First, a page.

Bucks are still rutting, and you’ll see plenty of chasing, but you’ll also begin to see deer activity switching gears from all-day movement to the typical dawn and dusk activity. As these changes slowly take place, consider changing your tactics.
First, if you use a decoy, then it might be time to take off the gloves, actually the antlers. Bucks will still engage in a fight from time to time, but most are more interested in getting in one more breeding opportunity. This means they might saunter over to dominate your buck decoy, but take off the decoy’s antlers and a buck will likely sneak in for a scent check, giving you a shot. Of course, be sure to use a decoy safely, especially during a firearm season.
Next, consider checking new food sources. As the rut winds down and temperatures drop, whitetails switch to different food sources. Frost and freezing changes the taste of vegetation and crops, making some undesirable to deer and others great tasting.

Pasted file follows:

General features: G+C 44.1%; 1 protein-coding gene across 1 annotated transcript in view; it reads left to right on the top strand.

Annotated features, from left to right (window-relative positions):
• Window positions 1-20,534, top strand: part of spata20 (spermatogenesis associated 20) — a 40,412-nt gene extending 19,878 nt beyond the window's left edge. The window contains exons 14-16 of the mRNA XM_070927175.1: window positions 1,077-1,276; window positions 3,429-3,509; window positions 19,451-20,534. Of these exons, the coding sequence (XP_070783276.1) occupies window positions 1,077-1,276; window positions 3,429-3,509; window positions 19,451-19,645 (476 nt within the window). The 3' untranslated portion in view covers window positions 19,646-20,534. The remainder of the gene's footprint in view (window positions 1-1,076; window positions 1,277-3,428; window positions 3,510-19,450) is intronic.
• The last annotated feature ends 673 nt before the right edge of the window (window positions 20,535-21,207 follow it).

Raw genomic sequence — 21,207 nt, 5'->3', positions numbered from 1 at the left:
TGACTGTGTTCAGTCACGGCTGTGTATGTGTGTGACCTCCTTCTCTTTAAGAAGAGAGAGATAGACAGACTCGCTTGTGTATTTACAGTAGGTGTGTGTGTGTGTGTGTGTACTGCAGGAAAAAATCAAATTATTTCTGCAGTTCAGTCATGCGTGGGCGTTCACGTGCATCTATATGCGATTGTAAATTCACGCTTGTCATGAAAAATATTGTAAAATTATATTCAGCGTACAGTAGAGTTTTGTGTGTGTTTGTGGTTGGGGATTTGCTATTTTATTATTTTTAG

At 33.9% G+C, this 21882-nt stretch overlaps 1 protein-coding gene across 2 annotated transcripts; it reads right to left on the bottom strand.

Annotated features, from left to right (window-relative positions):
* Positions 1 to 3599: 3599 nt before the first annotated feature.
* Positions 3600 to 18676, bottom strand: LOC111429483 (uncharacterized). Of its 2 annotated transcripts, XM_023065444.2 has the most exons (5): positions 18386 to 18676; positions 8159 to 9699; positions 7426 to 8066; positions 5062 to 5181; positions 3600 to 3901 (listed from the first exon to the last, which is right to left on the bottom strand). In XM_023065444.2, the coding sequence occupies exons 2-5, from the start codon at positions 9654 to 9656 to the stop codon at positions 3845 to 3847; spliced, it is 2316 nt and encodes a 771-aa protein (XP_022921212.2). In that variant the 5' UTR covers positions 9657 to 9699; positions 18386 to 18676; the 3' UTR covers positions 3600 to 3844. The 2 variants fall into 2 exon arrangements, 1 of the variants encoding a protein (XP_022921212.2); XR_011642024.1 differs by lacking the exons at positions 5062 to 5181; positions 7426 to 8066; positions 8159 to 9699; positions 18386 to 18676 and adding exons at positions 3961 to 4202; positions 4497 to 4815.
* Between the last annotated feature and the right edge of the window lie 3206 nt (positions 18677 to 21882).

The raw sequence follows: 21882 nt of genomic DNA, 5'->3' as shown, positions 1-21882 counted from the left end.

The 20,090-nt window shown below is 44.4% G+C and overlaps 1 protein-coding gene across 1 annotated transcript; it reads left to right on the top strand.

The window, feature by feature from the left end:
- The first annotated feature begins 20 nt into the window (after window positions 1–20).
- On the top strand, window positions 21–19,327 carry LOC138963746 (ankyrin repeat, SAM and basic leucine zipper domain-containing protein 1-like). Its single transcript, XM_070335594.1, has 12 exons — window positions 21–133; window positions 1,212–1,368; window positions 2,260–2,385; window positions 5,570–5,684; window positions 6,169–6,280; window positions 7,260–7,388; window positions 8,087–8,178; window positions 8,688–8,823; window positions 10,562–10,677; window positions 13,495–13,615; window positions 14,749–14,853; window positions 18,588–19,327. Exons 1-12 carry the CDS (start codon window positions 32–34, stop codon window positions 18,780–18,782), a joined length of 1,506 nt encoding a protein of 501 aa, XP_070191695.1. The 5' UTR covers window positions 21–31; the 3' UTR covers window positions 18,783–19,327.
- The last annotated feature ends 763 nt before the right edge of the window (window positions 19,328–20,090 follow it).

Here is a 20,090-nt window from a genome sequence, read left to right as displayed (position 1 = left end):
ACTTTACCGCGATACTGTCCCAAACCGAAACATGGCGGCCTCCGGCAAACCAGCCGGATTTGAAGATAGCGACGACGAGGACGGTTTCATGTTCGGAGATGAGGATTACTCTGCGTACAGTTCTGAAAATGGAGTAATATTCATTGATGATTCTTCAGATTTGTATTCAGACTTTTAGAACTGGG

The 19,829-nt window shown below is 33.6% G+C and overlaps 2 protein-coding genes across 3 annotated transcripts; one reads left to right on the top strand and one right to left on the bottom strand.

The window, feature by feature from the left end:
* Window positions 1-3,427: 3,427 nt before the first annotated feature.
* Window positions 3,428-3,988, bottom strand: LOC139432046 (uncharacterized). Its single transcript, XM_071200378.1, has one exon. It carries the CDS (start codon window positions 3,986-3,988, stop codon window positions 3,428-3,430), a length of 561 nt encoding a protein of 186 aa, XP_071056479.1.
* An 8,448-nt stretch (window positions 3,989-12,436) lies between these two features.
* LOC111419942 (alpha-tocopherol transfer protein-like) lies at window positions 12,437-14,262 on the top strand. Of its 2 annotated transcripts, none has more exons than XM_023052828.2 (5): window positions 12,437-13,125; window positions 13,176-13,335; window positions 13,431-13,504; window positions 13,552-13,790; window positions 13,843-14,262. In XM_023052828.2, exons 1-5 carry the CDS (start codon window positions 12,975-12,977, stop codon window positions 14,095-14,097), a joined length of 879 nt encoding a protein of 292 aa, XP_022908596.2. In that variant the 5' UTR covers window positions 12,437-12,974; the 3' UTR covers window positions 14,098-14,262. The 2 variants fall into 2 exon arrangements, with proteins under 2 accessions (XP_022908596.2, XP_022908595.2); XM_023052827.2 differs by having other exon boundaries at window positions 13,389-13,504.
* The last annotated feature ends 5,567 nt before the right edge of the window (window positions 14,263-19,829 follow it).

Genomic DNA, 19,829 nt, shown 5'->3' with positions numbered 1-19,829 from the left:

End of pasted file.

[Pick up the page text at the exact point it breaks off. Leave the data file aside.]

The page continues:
Corn and soybeans become a fan favorite as deer seek out energizing foods to keep the internal fires burning to beat back the cold. If you’ve planted turnips, radishes or brassicas, now would be a great time to take up a watch on a food plot edge. If deer aren’t visiting your go-to spot, be proactive and find their preferred food source.
Lastly, don’t forsake the does. Hunting areas holding large numbers of does and fawns will attract bucks early and late in the rut, as well as during the peak of breeding. Bucks will still visit these areas to check for does that haven’t been bred. Plus, the does are likely targeting the top food sources as well, and the bucks won’t be far behind to recharge their batteries in the waning days of the rut.
As an avid hunter I’m always surprised at how many new bucks I see showing up during the final days of the rut. I believe bucks take more risks late as they stray from home territories looking for one last hot doe. I suggest you stay in the field and take advantage of the last days of the rut. It could pay off big.